A classic fall favorite, these apple cider donuts are coated in cinnamon sugar and baked – not fried! In less than an hour they’ll be ready to eat and your kitchen will smell heavenly. Perfect to serve with apple cider mimosas or apple cider hot toddies.
Today we’re diving right into fall with apple cider donuts: the king of New England treats! You don’t need any crazy ingredients, there’s no frying involved, and if you have a donut pan(aff link) you’re ready to go.
And even if you don’t, you can turn them into muffins or donut holes with the muffin and mini muffin pans you already have (you can find the instructions for making each of those down the page).
The very first thing you want to do is reduce your delicious, freshly pressed, hopefully local apple cider.
Why do I have to reduce the apple cider?
You want it to be heavily concentrated for the best flavor. If you add cider straight from the jug, the flavor in the resulting donuts is going to be too weak and they’ll taste pretty bland.
All you need to do is heat 1 1/2 cups apple cider at a low simmer with a stick of cinnamon (for extra flavor) until you’ve got 1/2 cup concentrated cider.
How are apple cider donuts different from regular donuts?
Most donuts are made with a yeast mixture and fried, which gives them a very different consistency. Personally, I prefer cider donuts ten fold to anything else!
Apple cider donuts are more cake-like, or muffin-like in texture. They’re also baked instead of fried – so, no oil needed.
They’re sturdy on the outside, but soft on the inside with a fantastic aroma that makes you want to cozy up with a good book. It’s intoxicating, really.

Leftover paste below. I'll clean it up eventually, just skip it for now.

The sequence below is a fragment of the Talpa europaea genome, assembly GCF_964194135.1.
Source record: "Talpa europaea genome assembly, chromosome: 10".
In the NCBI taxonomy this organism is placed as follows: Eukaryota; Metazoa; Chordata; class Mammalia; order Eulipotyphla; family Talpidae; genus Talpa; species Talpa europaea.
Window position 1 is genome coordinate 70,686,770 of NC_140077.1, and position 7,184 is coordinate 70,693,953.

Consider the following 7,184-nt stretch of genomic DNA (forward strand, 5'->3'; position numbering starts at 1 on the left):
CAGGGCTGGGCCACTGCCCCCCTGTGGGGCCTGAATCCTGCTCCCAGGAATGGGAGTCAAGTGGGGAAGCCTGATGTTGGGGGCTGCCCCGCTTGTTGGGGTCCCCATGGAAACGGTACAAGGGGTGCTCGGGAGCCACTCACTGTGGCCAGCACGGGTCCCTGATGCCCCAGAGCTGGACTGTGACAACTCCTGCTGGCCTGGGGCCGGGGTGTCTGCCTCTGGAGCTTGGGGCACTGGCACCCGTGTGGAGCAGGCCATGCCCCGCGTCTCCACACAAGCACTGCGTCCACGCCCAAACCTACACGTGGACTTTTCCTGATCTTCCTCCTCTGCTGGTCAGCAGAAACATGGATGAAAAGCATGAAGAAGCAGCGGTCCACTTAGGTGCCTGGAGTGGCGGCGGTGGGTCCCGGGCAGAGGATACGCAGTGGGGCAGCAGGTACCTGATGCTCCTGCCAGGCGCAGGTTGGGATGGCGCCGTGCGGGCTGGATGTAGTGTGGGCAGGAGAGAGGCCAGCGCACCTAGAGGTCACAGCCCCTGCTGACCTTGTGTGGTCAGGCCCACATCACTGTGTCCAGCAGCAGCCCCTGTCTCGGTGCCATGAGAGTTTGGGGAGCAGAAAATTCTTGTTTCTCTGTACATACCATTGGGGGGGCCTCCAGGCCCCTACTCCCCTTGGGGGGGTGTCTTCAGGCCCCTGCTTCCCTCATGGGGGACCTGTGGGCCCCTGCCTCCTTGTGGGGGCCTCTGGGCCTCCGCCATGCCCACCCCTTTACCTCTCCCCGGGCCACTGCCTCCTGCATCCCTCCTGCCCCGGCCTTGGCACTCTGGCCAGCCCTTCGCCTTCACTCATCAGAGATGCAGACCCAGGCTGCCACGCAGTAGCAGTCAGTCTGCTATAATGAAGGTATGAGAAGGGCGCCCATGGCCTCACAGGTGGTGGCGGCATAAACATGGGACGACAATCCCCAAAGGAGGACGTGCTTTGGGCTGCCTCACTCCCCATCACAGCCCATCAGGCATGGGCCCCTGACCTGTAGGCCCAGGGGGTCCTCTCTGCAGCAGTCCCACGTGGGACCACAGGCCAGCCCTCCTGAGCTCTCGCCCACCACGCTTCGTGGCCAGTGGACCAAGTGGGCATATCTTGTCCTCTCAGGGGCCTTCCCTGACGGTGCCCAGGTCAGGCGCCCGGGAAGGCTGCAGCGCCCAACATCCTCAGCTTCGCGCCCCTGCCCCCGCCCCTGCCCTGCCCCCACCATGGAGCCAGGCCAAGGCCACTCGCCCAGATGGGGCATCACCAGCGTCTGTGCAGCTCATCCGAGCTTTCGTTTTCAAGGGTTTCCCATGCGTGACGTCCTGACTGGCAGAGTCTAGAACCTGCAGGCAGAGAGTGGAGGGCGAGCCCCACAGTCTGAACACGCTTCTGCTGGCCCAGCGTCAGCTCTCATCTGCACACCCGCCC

Tips for making the best cider donuts
Let the melted butter cool a bit. If it’s still piping hot when you had it to the egg, you’ll risk scrambling them!
Don’t overmix the batter. You’ll end up with dough, dense donuts. Once the batter is whisked smooth and you don’t see anymore lumps, stop stirring.
Only fill the pan cavities 2/3 full. If you do less, they won’t be as fluffy and a little more flat. If you do more, you’ll end up with donuts that have no holes :)
What kind of pan do I need?
I have a Wilton donut pan(aff link), and would highly recommend getting two so that you don’t have to bake your donuts in batches of six. The more you can bake at once, the sooner you’re done baking and the sooner you can dig in!
You can also just use a standard 12 cup muffin pan or mini muffin pan – check out the directions for making them that way below.
Do I have to coat them in cinnamon sugar?
If you have self-control — unlike me — you can devour them plain, without any cinnamon and sugar. I’d recommend adding just a bit more cinnamon to the tops of the donuts after you’ve poured the batter into the pans just before you bake them if you’re going to leave them plain. It just to gives them a little bit more flavor!
But if you’re more my speed and want to slather everything in sugar, these are just perfect.
Not to toot my own horn or anything, but… well, yes – I do want to toot my own horn. I’ve seen many recipes that included nutmeg and cloves and I didn’t include either. I wanted the cidery goodness to be the showstopper here, and not cover it up with spices.
How to make cider donut muffins
Grease or spray a 12 cup muffin pan with nonstick spray(aff link), add batter to fill each cavity about 2/3-3/4 full and bake at 350°F for about 20 minutes or until the tops bounce back when pressed. You’ll get 10-12 muffins this way.
How to make cider donut holes
Grease or spray a mini muffin pan with nonstick spray(aff link), add batter to fill each cavity about 2/3 full and bake at 350°F for about 9 minutes or until the tops bounce back when pressed.
How long do they stay fresh?
They are by far best when eaten the same day, especially when they’re still warm out of the oven!